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What Is a Figure of Speech?

"His love is like a red rose," is an example of a simile.
English language speakers use many different figures of speech.
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  • Last Modified Date: 23 June 2014
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A figure of speech creates a figurative rather than a literal meaning for a word or phrase via adding, deleting, or changing words and ideas in a phrase. In other words, the typical definition or popularly assumed meaning or structure of the word or phrase does not apply. Some languages — such as the English language — contain more elements of figurative speech than others. In such languages, examples of figures of speech might include the following: simile, metaphor, irony, and hyperbole. These methods may be used for creatively drawing attention to a subject, for helping to clarify a subject, or even for confusing a subject.

Figurative language deals with implications rather than realities. In other words, what an individual says or writes may not correlate with what an individual actually means. Such techniques are commonplace in certain dialects and languages. Therefore, figures of speech may be nonexistent in some regions or have limited use. Different structures and methods may be implemented in regions that do use them.

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In general, four methods can be applied in creating a figure of speech. An individual might add material to a phrase, like extra words or letters. Likewise, material may be taken away. These figures of speech are called addition and omission, respectively. The third structural type is transposition, which involves moving material in a phrase from one location to another location. A fourth category — permutation — does not address structural change, rather it deals with transforming the meaning of a word or phrase.

Specific figure of speech types are numerous, but some of the most abundant varieties involve comparison and contrasts. In the English language, for example, simile, metaphor, idiom, and allegory are just a few of the methods used to mentally forge a connection between different persons, places, or objects. If one compares time to an old man, the comparison is not intended to take place on a physical, overt level but rather on an abstract level. Conversely, methods like oxymorons and irony can highlight the differences between ideas in an abstract way.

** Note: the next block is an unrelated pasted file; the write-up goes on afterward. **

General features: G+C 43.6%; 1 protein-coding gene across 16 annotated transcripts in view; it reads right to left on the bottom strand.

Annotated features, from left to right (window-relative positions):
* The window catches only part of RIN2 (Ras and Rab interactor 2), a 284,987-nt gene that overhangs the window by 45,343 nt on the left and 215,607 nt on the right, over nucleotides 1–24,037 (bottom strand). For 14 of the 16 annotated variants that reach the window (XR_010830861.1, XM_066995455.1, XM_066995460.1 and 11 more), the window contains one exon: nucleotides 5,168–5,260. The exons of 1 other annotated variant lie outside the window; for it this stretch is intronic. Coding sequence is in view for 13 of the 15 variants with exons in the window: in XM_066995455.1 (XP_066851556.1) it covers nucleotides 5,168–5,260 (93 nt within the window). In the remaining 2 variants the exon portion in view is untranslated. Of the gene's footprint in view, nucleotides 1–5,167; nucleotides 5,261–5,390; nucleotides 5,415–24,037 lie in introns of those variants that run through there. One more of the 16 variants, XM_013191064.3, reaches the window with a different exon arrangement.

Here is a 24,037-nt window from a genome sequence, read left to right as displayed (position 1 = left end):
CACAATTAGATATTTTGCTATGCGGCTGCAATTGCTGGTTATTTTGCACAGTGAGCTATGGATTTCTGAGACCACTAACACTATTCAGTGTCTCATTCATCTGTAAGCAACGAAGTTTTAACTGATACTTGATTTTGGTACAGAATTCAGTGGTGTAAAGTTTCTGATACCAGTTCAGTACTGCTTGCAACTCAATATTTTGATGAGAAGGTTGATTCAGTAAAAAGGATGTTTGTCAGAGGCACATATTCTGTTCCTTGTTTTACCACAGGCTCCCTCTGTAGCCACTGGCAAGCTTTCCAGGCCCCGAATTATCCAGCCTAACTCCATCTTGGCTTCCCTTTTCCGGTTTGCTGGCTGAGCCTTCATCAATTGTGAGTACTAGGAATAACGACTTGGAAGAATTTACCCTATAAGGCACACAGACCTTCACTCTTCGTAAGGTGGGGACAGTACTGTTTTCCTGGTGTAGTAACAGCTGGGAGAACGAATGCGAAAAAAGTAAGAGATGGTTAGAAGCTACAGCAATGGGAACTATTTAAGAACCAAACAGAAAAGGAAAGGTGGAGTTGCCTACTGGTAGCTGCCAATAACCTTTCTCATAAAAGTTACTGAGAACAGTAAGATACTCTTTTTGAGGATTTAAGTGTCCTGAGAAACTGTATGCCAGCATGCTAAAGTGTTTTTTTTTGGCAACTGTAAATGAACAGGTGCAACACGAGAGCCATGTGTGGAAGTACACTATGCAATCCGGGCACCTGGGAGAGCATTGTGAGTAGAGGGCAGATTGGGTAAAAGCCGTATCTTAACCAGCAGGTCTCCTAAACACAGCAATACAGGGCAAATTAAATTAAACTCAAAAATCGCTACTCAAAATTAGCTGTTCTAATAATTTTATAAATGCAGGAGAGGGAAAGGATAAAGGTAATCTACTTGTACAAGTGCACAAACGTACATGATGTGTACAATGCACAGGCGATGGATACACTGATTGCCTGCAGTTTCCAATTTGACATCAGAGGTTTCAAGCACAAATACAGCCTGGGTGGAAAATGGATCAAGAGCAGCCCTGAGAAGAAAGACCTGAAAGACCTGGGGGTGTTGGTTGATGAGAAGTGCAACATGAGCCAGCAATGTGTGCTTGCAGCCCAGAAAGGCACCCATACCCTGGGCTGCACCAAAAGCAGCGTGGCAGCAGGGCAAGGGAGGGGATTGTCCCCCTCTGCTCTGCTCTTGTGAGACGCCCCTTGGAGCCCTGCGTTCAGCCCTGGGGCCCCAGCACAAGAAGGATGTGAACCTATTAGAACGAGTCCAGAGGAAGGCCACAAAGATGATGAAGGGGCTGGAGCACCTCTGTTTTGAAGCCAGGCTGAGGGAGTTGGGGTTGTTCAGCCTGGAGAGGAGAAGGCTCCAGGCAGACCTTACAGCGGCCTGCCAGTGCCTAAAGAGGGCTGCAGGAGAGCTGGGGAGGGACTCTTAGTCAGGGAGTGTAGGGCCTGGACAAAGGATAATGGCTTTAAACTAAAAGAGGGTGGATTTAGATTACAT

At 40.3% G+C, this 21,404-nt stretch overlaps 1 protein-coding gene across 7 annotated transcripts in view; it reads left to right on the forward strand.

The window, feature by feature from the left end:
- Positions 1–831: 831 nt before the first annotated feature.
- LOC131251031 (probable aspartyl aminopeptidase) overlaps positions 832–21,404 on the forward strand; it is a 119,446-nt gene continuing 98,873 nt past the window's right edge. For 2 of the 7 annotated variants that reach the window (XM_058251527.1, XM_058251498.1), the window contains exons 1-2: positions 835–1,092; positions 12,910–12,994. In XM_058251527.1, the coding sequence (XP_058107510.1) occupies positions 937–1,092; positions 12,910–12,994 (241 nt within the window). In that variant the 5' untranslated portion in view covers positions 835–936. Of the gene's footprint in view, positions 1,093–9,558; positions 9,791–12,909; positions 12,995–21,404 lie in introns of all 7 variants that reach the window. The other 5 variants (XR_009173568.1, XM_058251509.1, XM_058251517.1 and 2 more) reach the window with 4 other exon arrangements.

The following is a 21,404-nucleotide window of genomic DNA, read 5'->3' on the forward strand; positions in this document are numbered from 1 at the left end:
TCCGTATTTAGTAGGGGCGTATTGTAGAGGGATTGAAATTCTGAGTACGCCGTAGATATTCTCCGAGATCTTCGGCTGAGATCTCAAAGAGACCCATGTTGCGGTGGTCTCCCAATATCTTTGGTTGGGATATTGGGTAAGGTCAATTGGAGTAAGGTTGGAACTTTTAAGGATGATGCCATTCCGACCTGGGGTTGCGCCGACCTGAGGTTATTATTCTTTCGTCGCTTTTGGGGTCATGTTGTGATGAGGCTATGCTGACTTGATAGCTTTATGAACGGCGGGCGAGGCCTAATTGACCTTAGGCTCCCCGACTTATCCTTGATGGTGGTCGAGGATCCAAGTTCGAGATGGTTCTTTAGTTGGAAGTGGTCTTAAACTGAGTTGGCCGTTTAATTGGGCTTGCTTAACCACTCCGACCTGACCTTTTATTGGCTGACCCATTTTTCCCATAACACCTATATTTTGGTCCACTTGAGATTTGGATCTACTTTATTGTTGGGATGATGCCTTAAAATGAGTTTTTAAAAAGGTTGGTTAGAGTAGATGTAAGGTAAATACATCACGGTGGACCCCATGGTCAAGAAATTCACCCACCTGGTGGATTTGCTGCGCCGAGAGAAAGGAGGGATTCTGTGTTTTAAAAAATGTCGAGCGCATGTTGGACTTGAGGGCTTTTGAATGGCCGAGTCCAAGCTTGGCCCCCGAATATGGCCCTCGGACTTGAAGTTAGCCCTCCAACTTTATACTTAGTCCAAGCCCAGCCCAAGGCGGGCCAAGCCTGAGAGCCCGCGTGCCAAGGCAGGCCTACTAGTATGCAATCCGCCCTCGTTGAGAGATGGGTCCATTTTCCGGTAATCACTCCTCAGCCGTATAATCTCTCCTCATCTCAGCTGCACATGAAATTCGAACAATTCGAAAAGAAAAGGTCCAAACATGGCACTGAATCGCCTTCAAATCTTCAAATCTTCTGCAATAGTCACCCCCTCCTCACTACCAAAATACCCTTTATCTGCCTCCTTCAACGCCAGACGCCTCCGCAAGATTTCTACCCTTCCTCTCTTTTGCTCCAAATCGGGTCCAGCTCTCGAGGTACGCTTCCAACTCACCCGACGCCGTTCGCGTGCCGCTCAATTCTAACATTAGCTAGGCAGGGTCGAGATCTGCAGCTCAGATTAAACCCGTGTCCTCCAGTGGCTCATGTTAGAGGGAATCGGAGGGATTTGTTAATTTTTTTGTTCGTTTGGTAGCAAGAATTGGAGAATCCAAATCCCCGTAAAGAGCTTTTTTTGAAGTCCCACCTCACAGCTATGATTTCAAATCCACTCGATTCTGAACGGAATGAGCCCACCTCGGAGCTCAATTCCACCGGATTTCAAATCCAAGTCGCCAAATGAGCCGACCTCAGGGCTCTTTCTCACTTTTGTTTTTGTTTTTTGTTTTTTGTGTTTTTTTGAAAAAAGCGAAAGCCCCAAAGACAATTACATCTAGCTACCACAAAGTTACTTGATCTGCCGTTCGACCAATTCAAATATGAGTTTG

As a form of communication, a figure of speech can be employed in a number of ways. Creative writers may use the various techniques to add voice and color to their works. Humorists often use methods like puns and hyperbole to exaggerate or put a new perspective on a subject in a funny way. Even everyday spoken language in some regions is populated with various figures of speech.

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RoyalSpyder
Post 3

As the last paragraph (indirectly) states, figures of speech and the like, are often added to creative writing.

In fact, I think you'd be hard pressed to find any writing that doesn't have that sort of speech. After all, when we're reading (adult) books, there are no pictures to help with the story.

What better way to engage the reader than trying to be as descriptive as possible?

Chmander
Post 2

Based on my experience, I think that using figurative language can help you describe what you're trying to say better, especially if you can't put it into words. For example, if someone finds a girl to be very attractive, but they don't know how to describe her, they could use a simple metaphor. As an example, "her face is like one thousand shining stars".

Euroxati
Post 1

When it comes to figures of speech, I think one thing that some people fail to realize (myself included) is when people are being serious, or when they're using figurative language. For those who aren't quite familiar with idioms and the like, it's definitely a good idea to brush up on your terms, as you may end up quite confused.

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